Sialoendoscopy is used to help diagnose and treat disorders of the salivary glands.
The human body has three pairs of salivary glands responsible for the production and flow of saliva. The glands connect to mouth by way of tiny ducts.
- The parotid glands are in the cheek area
- The submandibular glands are below the mouth
- The sublingual glands are below the tongue
Conditions such as dehydration, poor diet, certain medications, or autoimmune diseases can thicken or decrease the production of saliva, making conditions favorable for salivary stones to form. These stones are referred to as sialoliths. They can cause pain, inflammation, swelling, and infection. The salivary ducts can also become restricted or blocked.
This procedure may be used alone, or in combination with other diagnostic tests, such as an ultrasound, X-ray, MRI, or CT scan. A tiny scope, equipped with a camera and light, can be inserted into the salivary gland to help assess and possibly treat the problem.
Who is a Candidate?
Patients with suspected (or confirmed) cases of salivary stones are a potential candidate. Those with narrowing of the salivary duct or unexplained swelling of the salivary glands may also benefit from sialoendoscopy.
Sometimes salivary stones can be removed by increasing fluid intake, massaging the area, or sucking on sour candies. If the stones are sizeable or deep, sialoendoscopy may be needed to help locate and remove the stone(s). However, if the stones are too large, they may need to be removed surgically.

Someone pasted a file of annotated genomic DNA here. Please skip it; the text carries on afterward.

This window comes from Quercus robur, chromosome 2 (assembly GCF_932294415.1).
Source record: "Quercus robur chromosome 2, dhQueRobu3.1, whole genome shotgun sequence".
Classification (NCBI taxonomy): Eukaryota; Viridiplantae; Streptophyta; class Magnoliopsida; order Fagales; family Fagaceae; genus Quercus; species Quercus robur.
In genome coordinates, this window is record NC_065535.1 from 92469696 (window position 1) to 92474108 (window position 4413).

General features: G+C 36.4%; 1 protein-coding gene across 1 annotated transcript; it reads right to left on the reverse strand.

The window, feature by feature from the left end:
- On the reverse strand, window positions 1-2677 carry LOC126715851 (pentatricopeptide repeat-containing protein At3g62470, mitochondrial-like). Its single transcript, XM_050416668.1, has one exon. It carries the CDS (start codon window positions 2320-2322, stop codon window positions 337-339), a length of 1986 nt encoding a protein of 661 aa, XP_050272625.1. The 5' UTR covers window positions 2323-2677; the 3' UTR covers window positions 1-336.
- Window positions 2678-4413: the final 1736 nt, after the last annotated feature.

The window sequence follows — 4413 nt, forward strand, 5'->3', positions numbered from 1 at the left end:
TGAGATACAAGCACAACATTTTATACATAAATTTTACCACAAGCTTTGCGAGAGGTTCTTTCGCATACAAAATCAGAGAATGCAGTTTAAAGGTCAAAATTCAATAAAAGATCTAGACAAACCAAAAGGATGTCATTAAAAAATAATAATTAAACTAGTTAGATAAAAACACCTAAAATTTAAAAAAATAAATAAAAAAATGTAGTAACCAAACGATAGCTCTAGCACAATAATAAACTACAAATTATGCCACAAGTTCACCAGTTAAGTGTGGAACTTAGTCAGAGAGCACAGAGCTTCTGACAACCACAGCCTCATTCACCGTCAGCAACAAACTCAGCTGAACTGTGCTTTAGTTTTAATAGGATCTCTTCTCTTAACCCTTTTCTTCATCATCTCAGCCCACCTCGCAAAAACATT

How it Works
Sialoendoscopy is generally an outpatient procedure that is completed under local or light anesthesia. The tiny scope is inserted into the mouth and introduced into the appropriate salivary gland. Using the light and camera, the duct and salivary gland can be thoroughly examined. Any narrow or blocked areas will be identified and stones (if present) can be located.
If stones are appropriately sized, tiny surgical instruments can remove them. Sialoendoscopy may also be used simultaneously with a laser. The laser breaks up the stone into smaller pieces while a basket-like tool helps extract the stone fragments. Special dilating tools may also be used to widen any restricted areas.
If infection is present, antibiotics will likely be prescribed.
This procedure is minimally invasive with no skin incision required. The risks are minimal and the success rates are very high. Also, sialoendoscopy has reduced the percentage of patients who require complete removal of the affected salivary gland. Sialoendoscopy may also find and treat stones previously missed by other diagnostic methods.